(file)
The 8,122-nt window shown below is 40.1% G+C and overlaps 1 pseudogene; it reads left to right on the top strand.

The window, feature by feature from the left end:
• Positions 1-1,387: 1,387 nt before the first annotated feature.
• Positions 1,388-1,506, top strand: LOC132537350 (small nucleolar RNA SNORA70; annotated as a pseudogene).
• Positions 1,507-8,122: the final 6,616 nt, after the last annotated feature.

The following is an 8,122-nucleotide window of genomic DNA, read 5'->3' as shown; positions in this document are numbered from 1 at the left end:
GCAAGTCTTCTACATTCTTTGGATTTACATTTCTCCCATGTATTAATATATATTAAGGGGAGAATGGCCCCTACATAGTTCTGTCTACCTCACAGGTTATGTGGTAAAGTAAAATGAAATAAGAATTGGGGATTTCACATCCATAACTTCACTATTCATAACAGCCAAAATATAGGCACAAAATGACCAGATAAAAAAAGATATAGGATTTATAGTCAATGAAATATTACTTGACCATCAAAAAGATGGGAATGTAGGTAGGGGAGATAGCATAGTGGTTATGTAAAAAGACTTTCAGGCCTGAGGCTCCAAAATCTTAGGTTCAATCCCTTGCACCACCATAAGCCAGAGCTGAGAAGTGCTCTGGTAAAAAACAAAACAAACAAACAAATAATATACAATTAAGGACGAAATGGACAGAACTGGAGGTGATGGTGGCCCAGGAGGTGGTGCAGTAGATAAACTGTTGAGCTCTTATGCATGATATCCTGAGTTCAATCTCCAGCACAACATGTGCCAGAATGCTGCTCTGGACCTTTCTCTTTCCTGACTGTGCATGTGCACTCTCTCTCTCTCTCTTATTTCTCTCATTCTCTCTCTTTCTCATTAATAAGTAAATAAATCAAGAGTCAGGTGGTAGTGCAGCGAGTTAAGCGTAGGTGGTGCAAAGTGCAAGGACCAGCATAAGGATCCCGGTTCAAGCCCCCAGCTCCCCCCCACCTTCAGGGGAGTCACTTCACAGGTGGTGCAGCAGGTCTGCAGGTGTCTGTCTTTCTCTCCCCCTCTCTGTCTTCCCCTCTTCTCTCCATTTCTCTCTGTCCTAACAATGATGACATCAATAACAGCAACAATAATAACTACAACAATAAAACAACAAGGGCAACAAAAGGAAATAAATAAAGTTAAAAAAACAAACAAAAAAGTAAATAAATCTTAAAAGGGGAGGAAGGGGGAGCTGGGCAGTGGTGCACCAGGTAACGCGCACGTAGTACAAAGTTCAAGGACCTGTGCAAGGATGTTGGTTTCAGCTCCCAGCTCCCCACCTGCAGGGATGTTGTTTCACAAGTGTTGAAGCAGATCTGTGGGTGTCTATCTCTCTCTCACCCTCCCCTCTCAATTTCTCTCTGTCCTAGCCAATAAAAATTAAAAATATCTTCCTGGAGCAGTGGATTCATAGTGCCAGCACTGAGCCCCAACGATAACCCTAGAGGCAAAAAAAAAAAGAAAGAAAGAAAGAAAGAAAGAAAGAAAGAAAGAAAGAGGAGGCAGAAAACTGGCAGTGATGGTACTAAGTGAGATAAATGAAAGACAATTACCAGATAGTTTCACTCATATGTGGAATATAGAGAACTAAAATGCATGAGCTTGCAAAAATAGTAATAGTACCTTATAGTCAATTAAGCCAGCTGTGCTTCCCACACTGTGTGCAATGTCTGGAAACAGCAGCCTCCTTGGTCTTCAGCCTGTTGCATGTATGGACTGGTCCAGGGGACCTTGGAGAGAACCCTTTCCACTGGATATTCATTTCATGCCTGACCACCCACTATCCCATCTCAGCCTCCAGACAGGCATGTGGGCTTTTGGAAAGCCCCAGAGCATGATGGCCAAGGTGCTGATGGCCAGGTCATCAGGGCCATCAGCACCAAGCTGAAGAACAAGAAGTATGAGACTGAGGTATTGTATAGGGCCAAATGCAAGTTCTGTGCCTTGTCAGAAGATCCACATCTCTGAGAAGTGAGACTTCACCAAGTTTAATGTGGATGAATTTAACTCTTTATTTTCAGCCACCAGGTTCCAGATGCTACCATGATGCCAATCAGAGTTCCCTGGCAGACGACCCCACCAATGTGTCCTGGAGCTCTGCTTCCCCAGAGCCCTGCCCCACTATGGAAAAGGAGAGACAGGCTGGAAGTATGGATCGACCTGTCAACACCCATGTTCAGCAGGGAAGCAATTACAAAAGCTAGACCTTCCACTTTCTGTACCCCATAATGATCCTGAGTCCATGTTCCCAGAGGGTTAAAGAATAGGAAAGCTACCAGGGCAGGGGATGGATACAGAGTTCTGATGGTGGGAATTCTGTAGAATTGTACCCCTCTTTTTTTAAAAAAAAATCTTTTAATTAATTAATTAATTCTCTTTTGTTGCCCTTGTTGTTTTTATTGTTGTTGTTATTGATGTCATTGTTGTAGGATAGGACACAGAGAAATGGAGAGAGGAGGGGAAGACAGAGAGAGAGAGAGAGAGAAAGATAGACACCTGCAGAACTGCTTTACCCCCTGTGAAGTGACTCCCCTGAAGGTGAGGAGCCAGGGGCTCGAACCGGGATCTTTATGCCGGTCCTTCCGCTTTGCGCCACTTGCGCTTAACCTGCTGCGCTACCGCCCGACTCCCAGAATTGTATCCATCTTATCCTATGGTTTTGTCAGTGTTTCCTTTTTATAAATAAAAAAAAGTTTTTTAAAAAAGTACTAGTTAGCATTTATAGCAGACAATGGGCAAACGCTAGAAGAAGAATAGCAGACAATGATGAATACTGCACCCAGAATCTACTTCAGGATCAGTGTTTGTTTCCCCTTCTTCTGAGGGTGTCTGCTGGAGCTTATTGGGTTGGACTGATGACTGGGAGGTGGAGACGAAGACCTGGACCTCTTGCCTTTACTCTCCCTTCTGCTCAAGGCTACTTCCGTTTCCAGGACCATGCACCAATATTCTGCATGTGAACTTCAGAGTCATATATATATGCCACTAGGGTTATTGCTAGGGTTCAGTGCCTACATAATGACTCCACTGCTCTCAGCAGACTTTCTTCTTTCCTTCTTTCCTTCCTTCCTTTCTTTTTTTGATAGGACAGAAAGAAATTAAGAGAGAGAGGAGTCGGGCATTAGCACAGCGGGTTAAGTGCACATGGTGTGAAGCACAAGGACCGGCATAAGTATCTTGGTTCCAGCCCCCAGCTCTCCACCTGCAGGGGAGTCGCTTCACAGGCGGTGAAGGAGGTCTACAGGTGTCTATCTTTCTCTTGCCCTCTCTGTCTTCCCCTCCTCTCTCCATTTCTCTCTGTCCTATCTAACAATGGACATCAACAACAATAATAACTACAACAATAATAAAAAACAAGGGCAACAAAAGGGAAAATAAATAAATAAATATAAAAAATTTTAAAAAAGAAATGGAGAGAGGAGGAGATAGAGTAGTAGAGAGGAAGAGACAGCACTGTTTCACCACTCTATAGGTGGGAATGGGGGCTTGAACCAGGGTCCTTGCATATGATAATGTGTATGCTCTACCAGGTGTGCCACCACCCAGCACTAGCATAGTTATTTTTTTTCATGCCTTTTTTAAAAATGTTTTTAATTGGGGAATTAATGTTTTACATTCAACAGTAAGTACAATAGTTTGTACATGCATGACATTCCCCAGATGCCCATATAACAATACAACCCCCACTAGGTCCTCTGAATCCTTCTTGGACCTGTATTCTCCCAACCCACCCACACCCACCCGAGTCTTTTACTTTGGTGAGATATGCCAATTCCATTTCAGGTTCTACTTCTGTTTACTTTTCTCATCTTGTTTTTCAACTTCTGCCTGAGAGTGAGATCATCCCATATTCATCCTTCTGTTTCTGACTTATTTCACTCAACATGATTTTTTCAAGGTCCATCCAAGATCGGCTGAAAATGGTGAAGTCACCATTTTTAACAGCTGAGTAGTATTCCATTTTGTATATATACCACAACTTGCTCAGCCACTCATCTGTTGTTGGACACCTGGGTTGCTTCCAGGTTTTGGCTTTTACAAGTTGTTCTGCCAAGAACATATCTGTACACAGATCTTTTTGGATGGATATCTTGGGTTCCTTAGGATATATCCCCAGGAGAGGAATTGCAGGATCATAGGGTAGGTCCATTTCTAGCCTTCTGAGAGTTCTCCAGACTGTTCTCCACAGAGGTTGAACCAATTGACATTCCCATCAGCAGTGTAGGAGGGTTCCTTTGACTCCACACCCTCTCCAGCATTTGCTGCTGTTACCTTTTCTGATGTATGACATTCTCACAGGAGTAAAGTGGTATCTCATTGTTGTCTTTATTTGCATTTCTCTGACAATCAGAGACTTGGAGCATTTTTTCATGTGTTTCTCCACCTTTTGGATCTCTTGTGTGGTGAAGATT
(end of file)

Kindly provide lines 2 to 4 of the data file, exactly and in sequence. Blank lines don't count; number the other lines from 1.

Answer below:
The window, feature by feature from the left end:
• Positions 1-1,387: 1,387 nt before the first annotated feature.
• Positions 1,388-1,506, top strand: LOC132537350 (small nucleolar RNA SNORA70; annotated as a pseudogene).